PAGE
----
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Fighting to Teach Real American History


The freakout over Critical Race Theory is just a proxy for the real goal of banning the teaching of American history that doesn’t fit conservative politics. Talking about slavery and genocide and oppression and anything else that might possibly make kids rethink the idea that America is the greatest country in human history and don’t ask me any questions why commie is anathema to these people. It is also my view that this is a new form of McCarthyism that requires fear to win. If teachers simply refuse to change what they do en masse, then they can’t really win. Are they going to fire all the history teachers? Do they want that attention? Unfortunately, a lot of history teachers, both at the high school and college level, are pretty scared right now. That fear is a victory for the right. But some are not scared and they are fighting for what is right:

Now teachers are pushing back. On Saturday, groups in more than 22 cities are organizing rallies and other events to protest legislative efforts to restrict the scope of such conversations.

Becky Pringle, president of the National Teachers Association, the country’s largest teachers’ union, said the organization is weighing legal action against laws restricting how racism and history are taught. 

“And we’ll defend any teachers brought up on charges,” she said. 

It’s the National Education Association, but I guess we can’t expect our reporters to do basic fact-checking on unions. Anyway….

The events Saturday may include speeches or resemble a pop-up American history fair, Pringle said.

The National Education Association is supporting the effort. The lead organizer is the Zinn Education Project, an initiative of two liberal nonprofits, the Washington, D.C.-based Teaching for Change and Milwaukee-based Rethinking Schools. Black Lives Matter at School, a national coalition that advocates for racial justice in education, is also involved.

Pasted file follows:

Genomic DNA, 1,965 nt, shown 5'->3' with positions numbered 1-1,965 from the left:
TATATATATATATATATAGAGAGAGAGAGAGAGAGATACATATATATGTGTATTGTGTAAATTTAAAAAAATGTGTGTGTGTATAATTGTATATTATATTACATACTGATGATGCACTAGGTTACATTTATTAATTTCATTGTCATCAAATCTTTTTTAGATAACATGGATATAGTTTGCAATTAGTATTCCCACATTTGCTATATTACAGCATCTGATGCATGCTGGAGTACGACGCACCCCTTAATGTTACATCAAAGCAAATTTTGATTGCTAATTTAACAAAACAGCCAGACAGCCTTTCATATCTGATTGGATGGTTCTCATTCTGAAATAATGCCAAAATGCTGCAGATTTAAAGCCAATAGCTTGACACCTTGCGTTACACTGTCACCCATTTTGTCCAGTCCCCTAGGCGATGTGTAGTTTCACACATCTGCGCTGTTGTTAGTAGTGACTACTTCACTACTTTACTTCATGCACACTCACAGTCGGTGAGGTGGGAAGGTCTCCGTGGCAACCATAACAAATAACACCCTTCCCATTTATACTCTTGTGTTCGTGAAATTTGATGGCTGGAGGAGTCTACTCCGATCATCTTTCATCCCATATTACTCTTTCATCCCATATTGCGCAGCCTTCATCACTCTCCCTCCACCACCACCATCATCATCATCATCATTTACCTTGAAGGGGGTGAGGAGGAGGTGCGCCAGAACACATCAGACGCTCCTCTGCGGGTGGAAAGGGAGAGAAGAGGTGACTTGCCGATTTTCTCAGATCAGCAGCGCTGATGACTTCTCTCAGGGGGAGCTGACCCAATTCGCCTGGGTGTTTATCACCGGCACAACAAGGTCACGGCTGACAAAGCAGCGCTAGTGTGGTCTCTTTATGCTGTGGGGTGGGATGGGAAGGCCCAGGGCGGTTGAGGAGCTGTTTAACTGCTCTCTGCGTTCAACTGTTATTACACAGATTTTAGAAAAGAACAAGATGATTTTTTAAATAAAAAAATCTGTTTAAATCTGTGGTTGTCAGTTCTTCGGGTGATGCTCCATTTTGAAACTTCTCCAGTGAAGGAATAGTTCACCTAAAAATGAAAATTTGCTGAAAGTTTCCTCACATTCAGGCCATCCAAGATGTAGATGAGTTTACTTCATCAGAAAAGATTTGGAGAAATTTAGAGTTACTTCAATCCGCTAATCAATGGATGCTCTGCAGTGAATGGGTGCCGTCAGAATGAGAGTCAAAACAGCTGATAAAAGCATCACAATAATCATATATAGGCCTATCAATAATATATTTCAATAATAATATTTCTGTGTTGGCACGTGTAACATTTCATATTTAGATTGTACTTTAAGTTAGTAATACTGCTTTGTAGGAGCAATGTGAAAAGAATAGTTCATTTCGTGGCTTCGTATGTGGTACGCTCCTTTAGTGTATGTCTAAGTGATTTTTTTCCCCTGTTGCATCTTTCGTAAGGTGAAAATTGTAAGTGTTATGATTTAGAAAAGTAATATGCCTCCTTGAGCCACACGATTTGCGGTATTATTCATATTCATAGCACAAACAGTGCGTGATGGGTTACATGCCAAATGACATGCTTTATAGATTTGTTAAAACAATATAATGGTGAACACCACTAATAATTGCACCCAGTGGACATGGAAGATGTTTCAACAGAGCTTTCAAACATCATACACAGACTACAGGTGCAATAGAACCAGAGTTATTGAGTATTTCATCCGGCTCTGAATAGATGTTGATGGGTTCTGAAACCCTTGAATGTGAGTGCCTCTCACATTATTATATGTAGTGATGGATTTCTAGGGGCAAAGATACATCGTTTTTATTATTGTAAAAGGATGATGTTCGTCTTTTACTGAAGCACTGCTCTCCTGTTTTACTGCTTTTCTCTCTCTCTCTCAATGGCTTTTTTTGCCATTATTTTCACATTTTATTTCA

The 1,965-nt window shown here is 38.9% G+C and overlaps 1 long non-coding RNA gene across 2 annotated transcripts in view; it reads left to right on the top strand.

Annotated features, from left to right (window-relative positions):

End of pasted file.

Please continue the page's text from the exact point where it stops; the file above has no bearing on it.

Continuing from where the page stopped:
“Our children deserve to be taught authentic, connective histories,” said Tamara Anderson, a member of Black Lives Matter at School and an organizer of Saturday’s events in Philadelphia. “Indigenous, Black, Latino, Asian and other people of color make up the fabric of what is actually America.”

Pennsylvania’s Republican lawmakers have introduced a bill that would penalize schools that teach about the country’s racist and sexist past.

Similar battles are unfolding in other states. 

Florida’s state Board of Education on Thursday put tougher guidelines on how public schools teach U.S. history. Critics chanted, “Allow teachers to teach the truth,” during the meeting, which forced a recess.

Heather Smith, a 42-year-old middle school technology teacher, is organizing the rally in Youngstown, Ohio. She had little exposure to the full history of segregation until she began reading about it in her late 30s, she said, and she’s spent the past several years educating herself on systemic racism and grassroots activism.

House Republicans in Ohio introduced a bill in late May that would ban schools from teaching critical race theory, which its sponsors called dangerous and divisive.

Smith, 42, works in a school with predominantly whiteteachers and predominantly Black students. She signed the pledge, started a Facebook group and partnered with local education activists. She reached out to a former student, who is Black and owns a clothing company, to create T-shirts promoting the pledge’s message.

The Youngstown rally will be held at the city’s only remaining public swimming pool.

“I want people to pledge to teach the truth no matter what the law says,” Smith said.

Middleton, the Arkansas teacher, is organizing his community’s rally at a Trail of Tears marker in Springdale, Arkansas. He’s never led a protest. But he’s spent the past year reading about race and listening to more views from people of color. He’s begun connecting historical injustices to the disproportionate amount of Black men killed by police.

He’s determined to offer his students a broader lens of history even if Arkansas ends up barring him from discussing certain aspects of race in America.

“There are not many things I’m willing to lose my license over,” he said. “But the truth – and advocating for my students – is one of them.”

It’s easy enough for me to say–though of course it’s not as if I don’t already have a giant target on my back–but this is the right response. What we do as historians is tell the truth the best we can. That doesn’t mean our teaching has to be politicized, though it can be. It means that we seek to interpret the past the best we can and give the students the tools to interpret the past. If we can’t do that, we might as well go into another profession. What’s the point otherwise?

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